These statements came from a woman who loves her daughter and she's working hard to provide for her. If you asked Maryann, she'd say she would do anything in the world for her child. But why can't she see that respectful communication conveys love more than a new pair of shoes ever will? And why does she have to be reminded to treat her child with respect?

Maryann isn't alone. Life is frustrating. We've all heard parents, married, single or otherwise, speak to their children in anger. As adults, we've all rolled our eyes at the dramatic threats, knowing full well they have no intention of being carried out. But does a child know these are simply dumb words spoken in frustration? Does a child know that the violent threats of bodily harm are hollow?

Whether over the top displays of drama are blurted in anger, or merely used to snap a child to attention, the results are unhealthy and damaging.

When little Billy tells a classmate he is going to kill him over a broken crayon, where do you think he learned that response from? And in today's climate, do you think anyone would consider it just an innocent statement from an innocent child? Billy would be sent to the principal's office on the spot. And if not, he would certainty be called down after the victim of his harsh words went home and told his parents and they reported it to the school.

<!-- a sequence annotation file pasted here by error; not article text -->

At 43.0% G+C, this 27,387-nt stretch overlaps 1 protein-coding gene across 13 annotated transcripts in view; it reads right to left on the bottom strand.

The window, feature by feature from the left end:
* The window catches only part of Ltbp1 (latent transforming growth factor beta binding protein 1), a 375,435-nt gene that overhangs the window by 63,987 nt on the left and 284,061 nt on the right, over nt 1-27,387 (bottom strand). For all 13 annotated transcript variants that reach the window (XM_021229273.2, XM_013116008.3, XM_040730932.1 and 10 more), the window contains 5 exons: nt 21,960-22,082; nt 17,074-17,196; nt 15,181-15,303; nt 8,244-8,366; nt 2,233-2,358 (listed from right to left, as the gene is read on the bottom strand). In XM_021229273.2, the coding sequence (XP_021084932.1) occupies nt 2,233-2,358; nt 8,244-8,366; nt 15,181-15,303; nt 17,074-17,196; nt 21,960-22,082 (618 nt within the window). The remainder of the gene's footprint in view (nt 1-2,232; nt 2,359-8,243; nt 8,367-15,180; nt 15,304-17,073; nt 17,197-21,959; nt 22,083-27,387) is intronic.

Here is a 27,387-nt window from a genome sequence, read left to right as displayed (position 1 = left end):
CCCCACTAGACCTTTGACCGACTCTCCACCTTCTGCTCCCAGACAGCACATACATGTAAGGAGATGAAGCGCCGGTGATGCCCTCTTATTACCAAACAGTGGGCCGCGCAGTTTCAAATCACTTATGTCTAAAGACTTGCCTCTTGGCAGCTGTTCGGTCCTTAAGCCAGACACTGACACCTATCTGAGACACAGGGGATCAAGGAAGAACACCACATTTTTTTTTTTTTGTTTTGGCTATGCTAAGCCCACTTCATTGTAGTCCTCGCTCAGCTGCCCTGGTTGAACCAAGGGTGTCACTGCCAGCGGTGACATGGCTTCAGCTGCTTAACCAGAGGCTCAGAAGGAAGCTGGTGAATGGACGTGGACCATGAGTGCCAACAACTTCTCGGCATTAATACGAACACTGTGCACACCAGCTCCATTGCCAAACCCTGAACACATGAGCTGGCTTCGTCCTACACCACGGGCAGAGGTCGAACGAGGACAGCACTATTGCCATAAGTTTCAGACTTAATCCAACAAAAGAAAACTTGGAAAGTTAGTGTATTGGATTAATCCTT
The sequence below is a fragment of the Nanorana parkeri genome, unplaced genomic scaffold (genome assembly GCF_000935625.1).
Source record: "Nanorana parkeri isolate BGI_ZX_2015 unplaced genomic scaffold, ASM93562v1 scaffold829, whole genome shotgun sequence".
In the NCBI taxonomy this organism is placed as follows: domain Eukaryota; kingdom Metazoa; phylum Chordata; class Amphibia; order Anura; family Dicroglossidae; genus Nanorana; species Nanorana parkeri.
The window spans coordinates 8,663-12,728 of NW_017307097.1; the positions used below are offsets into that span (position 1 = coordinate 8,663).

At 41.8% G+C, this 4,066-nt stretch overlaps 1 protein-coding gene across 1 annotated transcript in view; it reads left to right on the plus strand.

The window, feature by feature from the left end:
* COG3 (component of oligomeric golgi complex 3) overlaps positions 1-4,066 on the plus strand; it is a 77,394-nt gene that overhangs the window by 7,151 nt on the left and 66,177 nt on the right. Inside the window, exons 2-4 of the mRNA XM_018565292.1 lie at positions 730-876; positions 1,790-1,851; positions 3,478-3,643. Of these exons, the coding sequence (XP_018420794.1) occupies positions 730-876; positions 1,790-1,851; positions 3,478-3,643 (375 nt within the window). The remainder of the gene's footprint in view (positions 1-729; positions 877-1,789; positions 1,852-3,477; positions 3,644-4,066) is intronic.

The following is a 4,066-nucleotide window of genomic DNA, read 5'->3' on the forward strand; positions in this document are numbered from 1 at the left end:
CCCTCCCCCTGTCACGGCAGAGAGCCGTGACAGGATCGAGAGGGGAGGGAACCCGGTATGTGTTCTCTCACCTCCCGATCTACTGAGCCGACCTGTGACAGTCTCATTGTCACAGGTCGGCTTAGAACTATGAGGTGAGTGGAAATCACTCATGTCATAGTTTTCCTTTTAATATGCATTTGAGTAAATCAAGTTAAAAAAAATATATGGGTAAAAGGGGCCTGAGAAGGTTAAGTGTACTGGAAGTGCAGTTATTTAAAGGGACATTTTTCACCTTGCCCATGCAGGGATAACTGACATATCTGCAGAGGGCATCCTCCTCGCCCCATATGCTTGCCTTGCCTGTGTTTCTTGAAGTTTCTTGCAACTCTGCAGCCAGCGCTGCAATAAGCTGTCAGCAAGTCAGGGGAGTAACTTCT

What happens when your child gets a little older and has a real problem? What if he needs to talk about drugs or alcohol? Or she has a problem in school, or a question about boys? Repeatedly belittling your child with angry words and intimidation will break down the barriers of communication long before you even reach this point. If you threaten to "kill" your child over a messy room, what would you do if she told you she was having sex?